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Author Topic: FPC 3.2.x series branched, trunk update to 3.3.1  (Read 63203 times)

JuhaManninen

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Re: FPC 3.2.x series branched, trunk update to 3.3.1
« Reply #150 on: March 28, 2020, 09:15:20 pm »
IMO more frequent releases with less changes would be better for new features to get adopted.
+1
Something must be done to improve the situation in future. There are bug fixes made over 3.5 years ago which are still not in a release version.
I understand the building process itself requires effort because there are so many platforms, OSs and CPUs to support. In that case the release should be built for the most popular platforms only. Users of rare and exotic platforms must continue to build from sources themselves.
Now the situation is that everybody must build from sources. Not good.
Note, developers workload with backporting bugfixes will decrease. Just push a release out, no need for a dreadful 2 year backporting exercise with merge conflicts and all.
Mostly Lazarus trunk on Manjaro Linux.

Otto

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Re: FPC 3.2.x series branched, trunk update to 3.3.1
« Reply #151 on: March 28, 2020, 09:38:22 pm »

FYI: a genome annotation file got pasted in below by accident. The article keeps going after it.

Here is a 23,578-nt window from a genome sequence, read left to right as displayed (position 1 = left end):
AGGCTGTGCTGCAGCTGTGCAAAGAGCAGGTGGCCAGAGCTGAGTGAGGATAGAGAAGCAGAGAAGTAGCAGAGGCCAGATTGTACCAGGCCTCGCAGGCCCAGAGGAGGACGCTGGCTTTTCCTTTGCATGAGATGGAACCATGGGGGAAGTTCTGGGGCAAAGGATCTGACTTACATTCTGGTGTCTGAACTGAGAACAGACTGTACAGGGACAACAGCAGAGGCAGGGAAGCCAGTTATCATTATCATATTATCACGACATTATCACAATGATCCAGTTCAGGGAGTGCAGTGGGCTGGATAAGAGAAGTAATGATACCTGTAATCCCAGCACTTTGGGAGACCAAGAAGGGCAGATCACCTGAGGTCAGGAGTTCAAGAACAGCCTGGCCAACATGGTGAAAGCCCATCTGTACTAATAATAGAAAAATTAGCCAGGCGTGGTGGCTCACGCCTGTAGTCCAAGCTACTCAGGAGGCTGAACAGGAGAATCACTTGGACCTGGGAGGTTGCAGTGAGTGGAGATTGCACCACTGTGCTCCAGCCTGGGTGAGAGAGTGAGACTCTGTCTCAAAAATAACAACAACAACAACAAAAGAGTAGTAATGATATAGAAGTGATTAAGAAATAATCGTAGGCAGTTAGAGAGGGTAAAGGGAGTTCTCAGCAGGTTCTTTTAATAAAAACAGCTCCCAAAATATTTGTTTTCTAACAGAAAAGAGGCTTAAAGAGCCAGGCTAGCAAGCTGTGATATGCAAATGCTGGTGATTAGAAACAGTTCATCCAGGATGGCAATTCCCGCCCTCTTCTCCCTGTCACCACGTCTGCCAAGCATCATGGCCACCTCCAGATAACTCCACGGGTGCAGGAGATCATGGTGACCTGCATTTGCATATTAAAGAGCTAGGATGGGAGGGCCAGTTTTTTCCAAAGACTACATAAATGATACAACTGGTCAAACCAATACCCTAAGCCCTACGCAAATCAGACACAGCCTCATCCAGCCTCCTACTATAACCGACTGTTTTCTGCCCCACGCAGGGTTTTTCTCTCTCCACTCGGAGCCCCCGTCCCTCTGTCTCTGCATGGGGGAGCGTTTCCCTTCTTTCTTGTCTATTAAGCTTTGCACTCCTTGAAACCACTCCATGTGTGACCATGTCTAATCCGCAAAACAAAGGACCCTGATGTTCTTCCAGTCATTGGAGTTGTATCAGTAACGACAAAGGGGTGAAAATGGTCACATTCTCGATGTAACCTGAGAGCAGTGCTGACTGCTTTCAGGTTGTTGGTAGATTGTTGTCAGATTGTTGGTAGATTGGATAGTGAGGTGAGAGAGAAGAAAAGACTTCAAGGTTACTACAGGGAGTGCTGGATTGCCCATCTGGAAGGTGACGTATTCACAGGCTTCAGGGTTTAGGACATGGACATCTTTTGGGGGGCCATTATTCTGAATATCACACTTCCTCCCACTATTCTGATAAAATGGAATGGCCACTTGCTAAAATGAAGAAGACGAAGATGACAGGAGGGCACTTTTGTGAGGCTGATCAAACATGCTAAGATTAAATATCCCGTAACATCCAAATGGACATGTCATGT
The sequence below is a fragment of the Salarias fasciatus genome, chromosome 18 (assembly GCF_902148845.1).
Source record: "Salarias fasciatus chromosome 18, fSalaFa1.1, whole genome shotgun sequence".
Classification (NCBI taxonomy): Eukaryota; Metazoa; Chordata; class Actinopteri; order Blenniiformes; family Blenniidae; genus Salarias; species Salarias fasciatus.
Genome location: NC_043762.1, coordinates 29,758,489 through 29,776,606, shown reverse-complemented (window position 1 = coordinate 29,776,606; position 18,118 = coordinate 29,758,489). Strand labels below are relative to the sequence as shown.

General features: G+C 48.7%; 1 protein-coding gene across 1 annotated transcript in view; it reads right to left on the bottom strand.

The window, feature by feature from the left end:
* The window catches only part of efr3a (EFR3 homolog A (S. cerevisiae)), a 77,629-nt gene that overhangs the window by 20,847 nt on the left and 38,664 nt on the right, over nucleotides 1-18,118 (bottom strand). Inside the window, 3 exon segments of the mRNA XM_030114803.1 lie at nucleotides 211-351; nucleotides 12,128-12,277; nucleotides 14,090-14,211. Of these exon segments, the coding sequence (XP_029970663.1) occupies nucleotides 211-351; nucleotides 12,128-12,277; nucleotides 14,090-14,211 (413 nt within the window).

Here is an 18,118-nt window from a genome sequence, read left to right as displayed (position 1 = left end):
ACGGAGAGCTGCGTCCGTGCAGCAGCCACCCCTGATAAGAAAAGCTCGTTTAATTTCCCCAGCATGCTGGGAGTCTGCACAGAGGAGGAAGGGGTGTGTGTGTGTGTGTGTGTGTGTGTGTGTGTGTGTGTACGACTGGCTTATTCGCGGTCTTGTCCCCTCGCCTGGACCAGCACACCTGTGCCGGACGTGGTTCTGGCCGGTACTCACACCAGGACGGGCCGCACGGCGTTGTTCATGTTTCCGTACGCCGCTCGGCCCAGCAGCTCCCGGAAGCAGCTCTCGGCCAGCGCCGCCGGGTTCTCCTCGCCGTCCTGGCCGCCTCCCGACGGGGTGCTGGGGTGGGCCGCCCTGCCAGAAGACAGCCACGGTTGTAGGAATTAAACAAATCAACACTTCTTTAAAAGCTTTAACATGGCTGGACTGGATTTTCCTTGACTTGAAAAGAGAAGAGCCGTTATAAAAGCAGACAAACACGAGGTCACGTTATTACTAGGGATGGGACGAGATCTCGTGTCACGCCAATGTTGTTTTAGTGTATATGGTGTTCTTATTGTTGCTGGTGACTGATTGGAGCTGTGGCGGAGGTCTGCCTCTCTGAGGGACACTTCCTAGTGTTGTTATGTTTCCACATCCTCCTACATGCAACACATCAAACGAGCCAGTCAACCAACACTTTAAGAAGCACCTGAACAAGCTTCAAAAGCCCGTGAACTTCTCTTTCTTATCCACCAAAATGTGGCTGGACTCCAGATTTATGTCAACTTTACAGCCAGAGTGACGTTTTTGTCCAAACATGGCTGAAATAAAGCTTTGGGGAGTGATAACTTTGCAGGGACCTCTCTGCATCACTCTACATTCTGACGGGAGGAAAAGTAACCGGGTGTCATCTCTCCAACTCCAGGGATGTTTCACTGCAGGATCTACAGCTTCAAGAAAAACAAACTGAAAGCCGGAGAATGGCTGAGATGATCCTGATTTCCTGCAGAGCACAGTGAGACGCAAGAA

Right.
The Lazarus/FPC community could create a  Linux distribution that is the "reference" platform for lazarus/FPC development.
Otto.
« Last Edit: March 28, 2020, 09:40:37 pm by Otto »
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lucamar

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Re: FPC 3.2.x series branched, trunk update to 3.3.1
« Reply #152 on: March 28, 2020, 09:58:36 pm »
The Lazarus/FPC community could create a  Linux distribution that is the "reference" platform for lazarus/FPC development.

The closest you'll ever get to a "reference" Linux is a bare Linux Base, Debian (using deb packaging) or RedHat/Fedora (using rpm packaging). Making a Linux distro is not too difficult ... if you derive from any of those (like, say, Ubuntu does); but then you might as well go for the parent distro as your reference and avoid all the pitfalls of "BYO Linux" ;)

What we are talking here, rather, is the release frequency of FPC itself; it should be at least one release/year, even if it meant making just a "fixes" release; for example, there should have been a 3.0.6 release in 2018, and so on. Instead, we have been patiently waiting for the 3.2.0 and it seems we have quite some more waiting to do until it's "production ready".
« Last Edit: March 28, 2020, 10:01:44 pm by lucamar »
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(K|L|X)Ubuntu 12..18, Windows XP, 7, 10 and various DOSes.

Otto

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Re: FPC 3.2.x series branched, trunk update to 3.3.1
« Reply #153 on: March 28, 2020, 10:33:59 pm »
Hello lucamar.

I know we're talking about the FPC release frequency.

I was hooking up to JuhaManninen's speech:
[...]I understand the building process itself requires effort because there are so many platforms, OSs and CPUs to support. In that case the release should be built for the most popular platforms only. [...]